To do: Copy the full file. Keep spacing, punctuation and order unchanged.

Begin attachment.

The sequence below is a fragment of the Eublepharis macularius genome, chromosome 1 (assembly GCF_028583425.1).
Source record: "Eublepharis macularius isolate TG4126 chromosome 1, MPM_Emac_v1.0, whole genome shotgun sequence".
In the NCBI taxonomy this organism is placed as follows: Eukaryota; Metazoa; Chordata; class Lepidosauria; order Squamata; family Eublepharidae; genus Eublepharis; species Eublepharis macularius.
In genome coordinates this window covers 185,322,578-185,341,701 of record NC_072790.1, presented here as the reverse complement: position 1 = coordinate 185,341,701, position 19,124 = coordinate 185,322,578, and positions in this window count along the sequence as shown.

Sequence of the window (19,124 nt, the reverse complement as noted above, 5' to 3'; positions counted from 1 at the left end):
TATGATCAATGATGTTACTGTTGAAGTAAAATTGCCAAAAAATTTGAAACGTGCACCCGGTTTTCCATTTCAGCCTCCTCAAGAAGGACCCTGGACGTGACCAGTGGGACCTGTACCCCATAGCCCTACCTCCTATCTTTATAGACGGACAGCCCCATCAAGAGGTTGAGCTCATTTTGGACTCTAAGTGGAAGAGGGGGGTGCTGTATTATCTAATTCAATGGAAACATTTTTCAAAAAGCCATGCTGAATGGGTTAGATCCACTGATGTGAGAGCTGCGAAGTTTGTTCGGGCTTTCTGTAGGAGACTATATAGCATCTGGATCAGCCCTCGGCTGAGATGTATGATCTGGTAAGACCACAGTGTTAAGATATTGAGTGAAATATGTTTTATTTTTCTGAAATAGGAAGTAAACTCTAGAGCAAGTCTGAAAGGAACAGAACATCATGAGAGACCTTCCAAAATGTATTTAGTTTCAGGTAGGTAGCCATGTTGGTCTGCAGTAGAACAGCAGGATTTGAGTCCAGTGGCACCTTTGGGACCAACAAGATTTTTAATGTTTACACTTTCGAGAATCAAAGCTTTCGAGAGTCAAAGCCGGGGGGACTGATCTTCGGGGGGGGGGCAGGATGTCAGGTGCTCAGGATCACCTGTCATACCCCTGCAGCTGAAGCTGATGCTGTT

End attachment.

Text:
The sequence below is a fragment of the Eublepharis macularius genome, chromosome 1 (assembly GCF_028583425.1).
Source record: "Eublepharis macularius isolate TG4126 chromosome 1, MPM_Emac_v1.0, whole genome shotgun sequence".
In the NCBI taxonomy this organism is placed as follows: Eukaryota; Metazoa; Chordata; class Lepidosauria; order Squamata; family Eublepharidae; genus Eublepharis; species Eublepharis macularius.
In genome coordinates this window covers 185,322,578-185,341,701 of record NC_072790.1, presented here as the reverse complement: position 1 = coordinate 185,341,701, position 19,124 = coordinate 185,322,578, and positions in this window count along the sequence as shown.

Sequence of the window (19,124 nt, the reverse complement as noted above, 5' to 3'; positions counted from 1 at the left end):
TATGATCAATGATGTTACTGTTGAAGTAAAATTGCCAAAAAATTTGAAACGTGCACCCGGTTTTCCATTTCAGCCTCCTCAAGAAGGACCCTGGACGTGACCAGTGGGACCTGTACCCCATAGCCCTACCTCCTATCTTTATAGACGGACAGCCCCATCAAGAGGTTGAGCTCATTTTGGACTCTAAGTGGAAGAGGGGGGTGCTGTATTATCTAATTCAATGGAAACATTTTTCAAAAAGCCATGCTGAATGGGTTAGATCCACTGATGTGAGAGCTGCGAAGTTTGTTCGGGCTTTCTGTAGGAGACTATATAGCATCTGGATCAGCCCTCGGCTGAGATGTATGATCTGGTAAGACCACAGTGTTAAGATATTGAGTGAAATATGTTTTATTTTTCTGAAATAGGAAGTAAACTCTAGAGCAAGTCTGAAAGGAACAGAACATCATGAGAGACCTTCCAAAATGTATTTAGTTTCAGGTAGGTAGCCATGTTGGTCTGCAGTAGAACAGCAGGATTTGAGTCCAGTGGCACCTTTGGGACCAACAAGATTTTTAATGTTTACACTTTCGAGAATCAAAGCTTTCGAGAGTCAAAGCCGGGGGGACTGATCTTCGGGGGGGGGGCAGGATGTCAGGTGCTCAGGATCACCTGTCATACCCCTGCAGCTGAAGCTGATGCTGTT